Hispanics of Cuban Origin in the United States, 2011
An estimated 2.0 million Hispanics of Cuban origin resided in the United States in 2011, according to the Census Bureau’s American Community Survey. Cubans in this statistical profile are people who self-identified as Hispanics of Cuban origin; this means either they themselves are Cuban immigrants or they trace their family ancestry to Cuba. Cubans are the fourth-largest population of Hispanic origin living in the United States, accounting for 3.6% of the U.S. Hispanic population in 2011. Mexicans, the nation’s largest Hispanic origin group, constituted 33.5 million, or 64.6%, of the Hispanic population in 2011.1
This statistical profile compares the demographic, income and economic characteristics of the Cuban population with the characteristics of all Hispanics and the U.S. population overall. It is based on tabulations from the 2011 American Community Survey by the Pew Hispanic Center, a project of the Pew Research Center. Key facts include:
- Immigration status. Nearly six-in-ten Cubans (58%) in the United States are foreign born compared with 36% of all Hispanics and 13% of the U.S. population overall. More than half of the immigrants from Cuba (52%) arrived in the U.S. in 1990 or later. More than half of Cuban immigrants (55%) are U.S. citizens.
- Language. A majority (60%) of Cubans speak English proficiently.2 The other 40% of Cubans ages 5 and older report speaking English less than very well, compared with 34% of all Hispanics.
- Age. Cubans are older than the U.S. population and Hispanics overall. The median age of Cubans is 40; the median ages of the U.S. population and all Hispanics are 37 and 27, respectively.
- Marital status. Cubans ages 15 and older are more likely than Hispanics overall to be married—45% versus 43%—and less likely than the U.S. population overall to be married (48%).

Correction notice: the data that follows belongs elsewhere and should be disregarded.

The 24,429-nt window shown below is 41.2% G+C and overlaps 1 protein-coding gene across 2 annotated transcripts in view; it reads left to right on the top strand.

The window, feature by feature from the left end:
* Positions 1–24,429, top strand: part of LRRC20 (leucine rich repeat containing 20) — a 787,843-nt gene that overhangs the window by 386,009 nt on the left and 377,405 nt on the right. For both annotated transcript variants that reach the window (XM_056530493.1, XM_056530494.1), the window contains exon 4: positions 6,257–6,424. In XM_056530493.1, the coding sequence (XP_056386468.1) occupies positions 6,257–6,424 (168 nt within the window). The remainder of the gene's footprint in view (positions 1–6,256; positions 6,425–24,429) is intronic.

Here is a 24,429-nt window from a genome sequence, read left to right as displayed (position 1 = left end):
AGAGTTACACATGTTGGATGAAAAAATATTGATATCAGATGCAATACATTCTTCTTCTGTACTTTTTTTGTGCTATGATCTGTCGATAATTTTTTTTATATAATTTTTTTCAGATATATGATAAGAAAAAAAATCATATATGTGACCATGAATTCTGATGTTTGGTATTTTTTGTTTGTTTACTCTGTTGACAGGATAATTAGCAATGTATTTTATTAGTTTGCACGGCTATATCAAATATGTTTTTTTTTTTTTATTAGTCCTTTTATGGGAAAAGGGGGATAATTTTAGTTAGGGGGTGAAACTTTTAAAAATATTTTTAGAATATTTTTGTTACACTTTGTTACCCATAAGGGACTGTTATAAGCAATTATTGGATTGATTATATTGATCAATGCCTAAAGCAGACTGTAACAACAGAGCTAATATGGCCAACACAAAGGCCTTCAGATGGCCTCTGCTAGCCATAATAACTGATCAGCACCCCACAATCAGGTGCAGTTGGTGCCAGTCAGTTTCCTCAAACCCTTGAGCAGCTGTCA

- Fertility. One-in-twenty (5%) Cuban women ages 15 to 44 gave birth in the 12 months prior to this survey. That was slightly less than the rate for all Hispanic women—8%—and the overall rate for U.S. women—6%.
- Regional dispersion. Cubans are the most geographically concentrated of the 12 largest Hispanic origin groups. 70% live in Florida.
- Educational attainment. Cubans have higher levels of education than the Hispanic population overall and somewhat lower levels than the U.S. population overall. Some 25% of Cubans ages 25 and older—compared with 13% of all U.S. Hispanics and 29% among the entire U.S. population—have obtained at least a bachelor’s degree.
- Income. The median annual personal earnings for Cubans ages 16 and older were $24,400 in the year prior to the survey, higher than the median earnings for all U.S. Hispanics ($20,000) but lower than the median earnings for the U.S. population ($29,000).
- Poverty status. The share of Cubans who live in poverty, 19%, is slightly higher than that of the general U.S. population (16%) and below the 26% share among all Hispanics.
- Health Insurance. One-quarter of Cubans (25%) do not have health insurance compared with 30% of all Hispanics and 15% of the general U.S. population. Additionally, 10% of Cubans younger than 18 are uninsured.
- Homeownership. The rate of Cuban homeownership (56%) is higher than the rate for all Hispanics (46%) but lower than the 65% rate for the U.S. population as a whole.
About the Data
This statistical profile of Hispanics of Cuban origin is based on the Census Bureau’s 2011 American Community Survey (ACS). The ACS is the largest household survey in the United States, with a sample of about 3 million addresses. The data used for this statistical profile come from 2011 ACS Integrated Public Use Microdata Series (IPUMS), representing a 1% sample of the U.S. population.
Like any survey, estimates from the ACS are subject to sampling error and (potentially) measurement error. Information on the ACS sampling strategy and associated error is available at http://www.census.gov/acs/www/methodology/methodology_main/. An example of measurement error is that citizenship rates for the foreign born are estimated to be overstated in the Decennial Census and other official surveys, such as the ACS (see Jeffrey Passel. “Growing Share of Immigrants Choosing Naturalization,” Pew Hispanic Center, Washington, D.C. (March 28, 2007)). Finally, estimates from the ACS may differ from the Decennial Census or other Census Bureau surveys due to differences in methodology and data collection procedures (see, for example, http://www.census.gov/acs/www/Downloads/methodology/ASA_nelson.pdf, http://www.census.gov/hhes/www/laborfor/laborfactsheet092209.html and http://www.census.gov/hhes/www/poverty/about/datasources/factsheet.html).